Seasonal Affective Disorder

"Health is a state of Body. Wellness is a state of being." -J. Stanford

Volume 1, Issue 4

Julie Teuber, MD

Have you noticed that your mood is a little worse when then sun hasn’t made an appearance in a few weeks to months?  If so, you may be suffering from SAD or seasonal affective disorder.  According to the Mayo Clinic, SAD is a type of depression that starts and ends around the same time each year that occurs in colder months, sapping your energy and causing depression-like symptoms.  Approximately 3 million people suffer from this annually in all age groups over 18 years of age. Women are more affected than men usually, and this rarely occurs in people within 30 degrees of the equator.  While the cause of SAD is unknown, it may be related to circadian rhythm. With a decrease in light during a 24 hour period, the suprachiasmatic nucleus (SCN), the part of the hypothalamus that is the master biological clock in the brain will see a decrease in the vital neurotransmitters that assist in mood.  Serotonin, dopamine and norepinephrine are all neurotransmitters that depend on the SCN or biological clock of the brain for their pattern of excretion.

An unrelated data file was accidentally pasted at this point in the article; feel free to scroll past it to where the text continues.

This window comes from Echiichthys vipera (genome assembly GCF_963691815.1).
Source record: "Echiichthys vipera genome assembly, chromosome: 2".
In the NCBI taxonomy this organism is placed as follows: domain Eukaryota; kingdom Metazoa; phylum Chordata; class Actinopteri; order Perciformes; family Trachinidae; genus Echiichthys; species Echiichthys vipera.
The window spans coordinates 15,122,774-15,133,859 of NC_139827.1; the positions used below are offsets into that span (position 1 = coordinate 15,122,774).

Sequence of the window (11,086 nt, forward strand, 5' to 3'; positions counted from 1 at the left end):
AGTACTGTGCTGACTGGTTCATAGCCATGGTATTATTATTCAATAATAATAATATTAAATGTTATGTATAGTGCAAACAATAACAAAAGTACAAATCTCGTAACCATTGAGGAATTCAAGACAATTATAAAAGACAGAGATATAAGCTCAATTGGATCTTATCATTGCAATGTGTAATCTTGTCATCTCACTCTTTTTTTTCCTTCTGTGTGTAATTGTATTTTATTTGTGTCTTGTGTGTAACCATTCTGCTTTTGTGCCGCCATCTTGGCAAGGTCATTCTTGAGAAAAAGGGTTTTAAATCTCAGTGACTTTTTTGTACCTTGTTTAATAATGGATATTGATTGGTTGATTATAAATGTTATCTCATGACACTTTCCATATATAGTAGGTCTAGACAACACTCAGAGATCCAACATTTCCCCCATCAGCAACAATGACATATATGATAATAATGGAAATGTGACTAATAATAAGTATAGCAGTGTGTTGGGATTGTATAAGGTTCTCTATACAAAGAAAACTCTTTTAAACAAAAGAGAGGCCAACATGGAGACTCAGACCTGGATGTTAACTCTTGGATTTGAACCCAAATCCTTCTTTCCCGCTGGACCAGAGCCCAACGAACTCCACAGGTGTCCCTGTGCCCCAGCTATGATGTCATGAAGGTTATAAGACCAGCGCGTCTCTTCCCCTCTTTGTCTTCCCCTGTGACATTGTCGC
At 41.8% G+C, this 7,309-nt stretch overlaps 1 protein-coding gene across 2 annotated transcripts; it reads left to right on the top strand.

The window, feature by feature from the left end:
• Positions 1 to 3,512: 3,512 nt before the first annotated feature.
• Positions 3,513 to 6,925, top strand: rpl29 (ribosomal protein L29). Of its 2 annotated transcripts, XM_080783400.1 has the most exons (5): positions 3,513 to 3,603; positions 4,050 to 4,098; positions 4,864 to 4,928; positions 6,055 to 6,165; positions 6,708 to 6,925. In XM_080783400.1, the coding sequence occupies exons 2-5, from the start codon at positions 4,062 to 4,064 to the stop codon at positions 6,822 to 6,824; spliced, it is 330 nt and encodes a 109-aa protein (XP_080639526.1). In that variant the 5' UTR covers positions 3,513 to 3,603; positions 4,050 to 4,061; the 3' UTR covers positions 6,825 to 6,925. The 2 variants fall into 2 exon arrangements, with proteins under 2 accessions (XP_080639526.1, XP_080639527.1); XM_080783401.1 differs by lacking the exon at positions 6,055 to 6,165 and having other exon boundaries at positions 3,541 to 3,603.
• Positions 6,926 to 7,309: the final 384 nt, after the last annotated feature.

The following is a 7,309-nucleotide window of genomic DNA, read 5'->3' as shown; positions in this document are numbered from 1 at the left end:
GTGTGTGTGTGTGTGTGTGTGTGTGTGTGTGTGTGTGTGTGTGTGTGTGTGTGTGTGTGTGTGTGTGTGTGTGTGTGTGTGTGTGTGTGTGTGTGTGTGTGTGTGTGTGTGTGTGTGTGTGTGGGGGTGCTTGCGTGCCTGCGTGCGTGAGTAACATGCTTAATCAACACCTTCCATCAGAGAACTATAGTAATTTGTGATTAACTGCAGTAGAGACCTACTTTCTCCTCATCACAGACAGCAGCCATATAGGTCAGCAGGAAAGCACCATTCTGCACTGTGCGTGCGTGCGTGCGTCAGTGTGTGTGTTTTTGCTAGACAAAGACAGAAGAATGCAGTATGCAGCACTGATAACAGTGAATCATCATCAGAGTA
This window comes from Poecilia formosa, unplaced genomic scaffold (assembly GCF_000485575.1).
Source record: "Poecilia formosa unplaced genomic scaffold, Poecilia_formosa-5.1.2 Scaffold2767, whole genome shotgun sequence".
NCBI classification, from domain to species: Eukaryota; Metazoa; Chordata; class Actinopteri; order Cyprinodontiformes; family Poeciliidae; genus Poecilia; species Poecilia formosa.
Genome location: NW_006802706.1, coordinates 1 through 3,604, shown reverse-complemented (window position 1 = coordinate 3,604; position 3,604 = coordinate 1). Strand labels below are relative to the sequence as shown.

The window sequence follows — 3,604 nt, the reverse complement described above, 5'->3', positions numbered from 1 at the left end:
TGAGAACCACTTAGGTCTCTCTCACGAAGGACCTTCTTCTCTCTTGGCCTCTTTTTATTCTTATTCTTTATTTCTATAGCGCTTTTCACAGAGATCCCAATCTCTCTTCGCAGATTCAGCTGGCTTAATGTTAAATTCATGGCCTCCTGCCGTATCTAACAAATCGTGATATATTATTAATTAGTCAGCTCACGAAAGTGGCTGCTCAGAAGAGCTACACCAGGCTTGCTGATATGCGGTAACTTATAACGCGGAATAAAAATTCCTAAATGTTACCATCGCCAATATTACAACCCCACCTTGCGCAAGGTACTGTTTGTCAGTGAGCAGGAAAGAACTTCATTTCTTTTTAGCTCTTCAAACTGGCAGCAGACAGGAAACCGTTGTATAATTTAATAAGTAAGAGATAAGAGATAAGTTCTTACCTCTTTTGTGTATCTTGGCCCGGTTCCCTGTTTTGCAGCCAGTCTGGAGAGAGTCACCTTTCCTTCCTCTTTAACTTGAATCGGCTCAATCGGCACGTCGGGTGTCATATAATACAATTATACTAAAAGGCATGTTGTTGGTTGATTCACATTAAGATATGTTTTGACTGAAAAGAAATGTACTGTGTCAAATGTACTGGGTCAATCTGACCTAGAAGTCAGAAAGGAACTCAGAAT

DSM-5 criteria for SAD diagnosis (must have for at least 2 years): 1)depression that begins during a specific season each year 2) depression that ends during a specific season each year 3) no episodes of depression during other seasons 4)many more seasons of depression than seasons without depression over the lifetime of your illness

Treatments: First line treatments are lifestyle changes including (but not limited to):

  1. Physical exercise of any kind

  2. Spending time outside (even in the cold and cloudy environment)

  3. Light therapy (also known as phototherapy, which includes spending around 4 hours per day in bright light 4x the intensity of normal household lighting)

  4. Cognitive behavioral therapy (a formal psychotherapy that is completed with professional mentalhealth care providers)

  5. Some people find it necessary to take medications for significant symptoms. Medications include SSRIs (ie sertraline or fluoxetine) or buproprion.

Remember: If you are having signs of symptoms of depression, please consider talking to someone - friends, colleagues, Chief Residents, and/or the Program Director. If you are having signs and symptoms of depression please call 585-6100 for counseling and support services.


  1. Seasonal Affective Disorder.
  2. Seasonal Affective Disorder. 2014
  3. Hewitt, Sarah, Mount Royal University. Seasonal Affective Disorder and Circadian Rhythms.